Regulation and supervision of large and regional banking organizations
In supervising banking organizations with more than $50 billion in assets but outside the LISCC program, the Board focuses on ensuring that companies are well managed, appropriately capitalized, and prepared to withstand potential adverse developments in the business environment. However, because the distress or failure of a non-LISCC firm is unlikely to have the same effect on the financial system and broader economy as that of a LISCC firm, we do not apply the full range of rules that we apply to those in the LISCC portfolio. For example, the Board's risk-based and leverage capital surcharges, as well as the recently proposed long-term debt and TLAC requirements, only apply to GSIBs. Similarly, the advanced approaches capital rules, countercyclical capital buffer, supplementary leverage ratio, and full LCR only apply to the largest and most internationally active banking organizations. We also scale our examination procedures to reflect the lower level of systemic risk presented by banks with more than $50 billion in assets that are not LISCC companies.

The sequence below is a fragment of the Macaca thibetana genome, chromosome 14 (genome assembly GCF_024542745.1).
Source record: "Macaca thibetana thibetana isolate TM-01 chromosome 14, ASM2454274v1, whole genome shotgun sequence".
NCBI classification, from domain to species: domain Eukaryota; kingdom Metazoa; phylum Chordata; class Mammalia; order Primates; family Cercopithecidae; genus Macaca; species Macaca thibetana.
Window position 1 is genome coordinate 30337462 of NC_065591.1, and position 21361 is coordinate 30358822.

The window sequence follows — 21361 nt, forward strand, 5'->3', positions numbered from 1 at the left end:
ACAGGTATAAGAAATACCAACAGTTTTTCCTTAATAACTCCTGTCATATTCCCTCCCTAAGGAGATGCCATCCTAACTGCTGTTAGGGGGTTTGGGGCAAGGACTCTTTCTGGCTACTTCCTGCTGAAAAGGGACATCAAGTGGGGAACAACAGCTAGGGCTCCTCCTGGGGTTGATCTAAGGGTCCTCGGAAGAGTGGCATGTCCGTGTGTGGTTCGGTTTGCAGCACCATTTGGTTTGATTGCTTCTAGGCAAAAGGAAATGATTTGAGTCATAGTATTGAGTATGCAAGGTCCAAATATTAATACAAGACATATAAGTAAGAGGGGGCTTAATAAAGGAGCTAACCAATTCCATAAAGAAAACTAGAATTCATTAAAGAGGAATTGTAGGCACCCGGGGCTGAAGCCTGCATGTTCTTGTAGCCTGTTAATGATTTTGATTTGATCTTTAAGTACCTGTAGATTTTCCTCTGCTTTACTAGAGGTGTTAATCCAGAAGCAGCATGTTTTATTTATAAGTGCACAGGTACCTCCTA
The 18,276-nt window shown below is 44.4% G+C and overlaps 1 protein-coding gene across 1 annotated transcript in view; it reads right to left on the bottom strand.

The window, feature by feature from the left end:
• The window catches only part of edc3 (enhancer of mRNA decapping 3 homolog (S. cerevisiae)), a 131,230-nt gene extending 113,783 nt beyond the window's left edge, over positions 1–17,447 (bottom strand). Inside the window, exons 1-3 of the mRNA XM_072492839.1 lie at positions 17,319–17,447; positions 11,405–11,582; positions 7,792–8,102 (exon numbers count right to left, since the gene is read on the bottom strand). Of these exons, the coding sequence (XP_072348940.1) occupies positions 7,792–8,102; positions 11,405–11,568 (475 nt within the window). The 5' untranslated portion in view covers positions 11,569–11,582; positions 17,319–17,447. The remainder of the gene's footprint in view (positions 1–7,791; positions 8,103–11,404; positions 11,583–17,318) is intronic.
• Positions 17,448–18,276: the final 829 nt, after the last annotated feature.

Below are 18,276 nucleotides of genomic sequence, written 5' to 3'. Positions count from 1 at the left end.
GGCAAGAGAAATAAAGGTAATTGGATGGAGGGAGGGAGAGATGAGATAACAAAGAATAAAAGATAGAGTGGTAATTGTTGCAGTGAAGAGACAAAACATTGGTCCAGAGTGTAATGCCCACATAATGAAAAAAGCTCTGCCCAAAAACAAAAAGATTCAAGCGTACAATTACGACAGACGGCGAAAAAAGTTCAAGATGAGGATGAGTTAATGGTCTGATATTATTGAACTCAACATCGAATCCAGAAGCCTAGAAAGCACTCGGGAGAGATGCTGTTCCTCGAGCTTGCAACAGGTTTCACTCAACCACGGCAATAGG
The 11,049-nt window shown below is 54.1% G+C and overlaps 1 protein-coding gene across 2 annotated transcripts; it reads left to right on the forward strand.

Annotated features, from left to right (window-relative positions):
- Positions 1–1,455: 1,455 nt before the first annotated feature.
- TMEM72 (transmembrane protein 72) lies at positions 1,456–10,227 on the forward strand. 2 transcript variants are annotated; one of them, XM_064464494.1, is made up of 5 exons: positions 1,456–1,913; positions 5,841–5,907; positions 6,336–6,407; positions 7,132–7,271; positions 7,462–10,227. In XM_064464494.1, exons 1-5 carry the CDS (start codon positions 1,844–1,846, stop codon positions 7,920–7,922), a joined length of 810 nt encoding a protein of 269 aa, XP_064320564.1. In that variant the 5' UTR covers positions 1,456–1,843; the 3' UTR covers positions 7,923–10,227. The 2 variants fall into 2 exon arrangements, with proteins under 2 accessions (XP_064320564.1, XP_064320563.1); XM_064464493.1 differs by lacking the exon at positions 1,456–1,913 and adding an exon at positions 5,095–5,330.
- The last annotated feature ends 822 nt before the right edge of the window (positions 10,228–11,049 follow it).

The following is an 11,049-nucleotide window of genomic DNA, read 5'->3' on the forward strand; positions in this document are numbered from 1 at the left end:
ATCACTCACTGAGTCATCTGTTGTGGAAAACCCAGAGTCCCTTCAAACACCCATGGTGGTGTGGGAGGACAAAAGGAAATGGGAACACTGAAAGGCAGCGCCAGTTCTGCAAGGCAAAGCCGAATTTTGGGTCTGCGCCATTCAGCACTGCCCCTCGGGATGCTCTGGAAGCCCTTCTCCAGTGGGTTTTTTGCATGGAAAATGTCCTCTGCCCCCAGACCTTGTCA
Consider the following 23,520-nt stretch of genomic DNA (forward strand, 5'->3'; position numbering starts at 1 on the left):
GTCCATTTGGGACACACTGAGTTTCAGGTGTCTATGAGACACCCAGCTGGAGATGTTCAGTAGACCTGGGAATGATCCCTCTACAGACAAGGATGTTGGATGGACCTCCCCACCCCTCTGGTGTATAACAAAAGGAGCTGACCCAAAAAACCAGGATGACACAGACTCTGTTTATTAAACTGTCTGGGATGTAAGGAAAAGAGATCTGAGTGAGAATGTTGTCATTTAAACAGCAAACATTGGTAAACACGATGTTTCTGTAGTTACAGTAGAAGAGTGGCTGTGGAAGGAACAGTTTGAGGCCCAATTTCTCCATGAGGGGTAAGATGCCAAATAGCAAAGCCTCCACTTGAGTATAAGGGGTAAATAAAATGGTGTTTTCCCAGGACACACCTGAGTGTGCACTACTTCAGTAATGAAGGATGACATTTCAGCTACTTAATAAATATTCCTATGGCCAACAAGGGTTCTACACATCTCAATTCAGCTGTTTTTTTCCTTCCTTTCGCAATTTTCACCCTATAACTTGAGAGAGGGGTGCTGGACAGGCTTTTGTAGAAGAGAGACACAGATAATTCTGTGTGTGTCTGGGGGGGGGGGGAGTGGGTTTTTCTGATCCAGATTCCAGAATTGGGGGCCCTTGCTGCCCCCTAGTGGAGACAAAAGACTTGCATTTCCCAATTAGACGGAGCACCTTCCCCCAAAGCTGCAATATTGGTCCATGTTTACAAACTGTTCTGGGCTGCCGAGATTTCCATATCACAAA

As a result of the comprehensive CCAR review I described earlier, we are also considering exempting from the qualitative portions of CCAR any bank that has less than $250 billion in total assets and that does not have significant international or nonbank activity. While we strongly believe the CCAR qualitative review produces significant safety and soundness benefits for the largest firms, we can achieve our supervisory goals at most medium-sized banking firms using our normal supervisory program combined with targeted horizontal assessments of particular aspects of capital planning, as many of these firms are now meeting or close to meeting our supervisory expectations for capital planning processes. As required by statute, these firms would still be subject to the quantitative portion of our stress testing program. But even with respect to the quantitative portions of CCAR, we are considering reducing the amount of data that these firms are required to submit for stress testing purposes.